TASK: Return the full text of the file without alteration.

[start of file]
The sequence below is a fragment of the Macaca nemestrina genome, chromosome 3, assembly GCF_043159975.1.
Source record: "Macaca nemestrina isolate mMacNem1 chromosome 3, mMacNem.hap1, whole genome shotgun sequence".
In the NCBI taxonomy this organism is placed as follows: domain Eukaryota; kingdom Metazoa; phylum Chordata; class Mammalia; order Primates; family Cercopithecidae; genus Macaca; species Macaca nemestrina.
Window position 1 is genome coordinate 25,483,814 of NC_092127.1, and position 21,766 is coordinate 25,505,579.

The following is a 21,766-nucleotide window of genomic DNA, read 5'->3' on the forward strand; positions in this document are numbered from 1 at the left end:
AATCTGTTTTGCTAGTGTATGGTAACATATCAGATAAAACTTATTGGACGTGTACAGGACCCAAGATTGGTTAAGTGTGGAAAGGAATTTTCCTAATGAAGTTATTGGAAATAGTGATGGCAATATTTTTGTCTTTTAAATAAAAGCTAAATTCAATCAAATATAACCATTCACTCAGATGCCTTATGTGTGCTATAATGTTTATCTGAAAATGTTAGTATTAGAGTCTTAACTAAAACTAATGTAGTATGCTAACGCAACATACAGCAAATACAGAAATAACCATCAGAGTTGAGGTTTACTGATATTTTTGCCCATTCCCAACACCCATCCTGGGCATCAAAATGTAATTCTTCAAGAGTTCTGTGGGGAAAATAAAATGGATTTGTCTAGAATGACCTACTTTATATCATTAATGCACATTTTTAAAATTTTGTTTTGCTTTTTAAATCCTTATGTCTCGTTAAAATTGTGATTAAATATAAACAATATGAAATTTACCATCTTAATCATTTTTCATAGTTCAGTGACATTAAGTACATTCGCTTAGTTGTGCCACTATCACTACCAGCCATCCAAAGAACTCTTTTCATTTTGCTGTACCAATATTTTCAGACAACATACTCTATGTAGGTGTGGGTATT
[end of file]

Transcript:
The sequence below is a fragment of the Macaca nemestrina genome, chromosome 3, assembly GCF_043159975.1.
Source record: "Macaca nemestrina isolate mMacNem1 chromosome 3, mMacNem.hap1, whole genome shotgun sequence".
In the NCBI taxonomy this organism is placed as follows: domain Eukaryota; kingdom Metazoa; phylum Chordata; class Mammalia; order Primates; family Cercopithecidae; genus Macaca; species Macaca nemestrina.
Window position 1 is genome coordinate 25,483,814 of NC_092127.1, and position 21,766 is coordinate 25,505,579.

The following is a 21,766-nucleotide window of genomic DNA, read 5'->3' on the forward strand; positions in this document are numbered from 1 at the left end:
AATCTGTTTTGCTAGTGTATGGTAACATATCAGATAAAACTTATTGGACGTGTACAGGACCCAAGATTGGTTAAGTGTGGAAAGGAATTTTCCTAATGAAGTTATTGGAAATAGTGATGGCAATATTTTTGTCTTTTAAATAAAAGCTAAATTCAATCAAATATAACCATTCACTCAGATGCCTTATGTGTGCTATAATGTTTATCTGAAAATGTTAGTATTAGAGTCTTAACTAAAACTAATGTAGTATGCTAACGCAACATACAGCAAATACAGAAATAACCATCAGAGTTGAGGTTTACTGATATTTTTGCCCATTCCCAACACCCATCCTGGGCATCAAAATGTAATTCTTCAAGAGTTCTGTGGGGAAAATAAAATGGATTTGTCTAGAATGACCTACTTTATATCATTAATGCACATTTTTAAAATTTTGTTTTGCTTTTTAAATCCTTATGTCTCGTTAAAATTGTGATTAAATATAAACAATATGAAATTTACCATCTTAATCATTTTTCATAGTTCAGTGACATTAAGTACATTCGCTTAGTTGTGCCACTATCACTACCAGCCATCCAAAGAACTCTTTTCATTTTGCTGTACCAATATTTTCAGACAACATACTCTATGTAGGTGTGGGTATT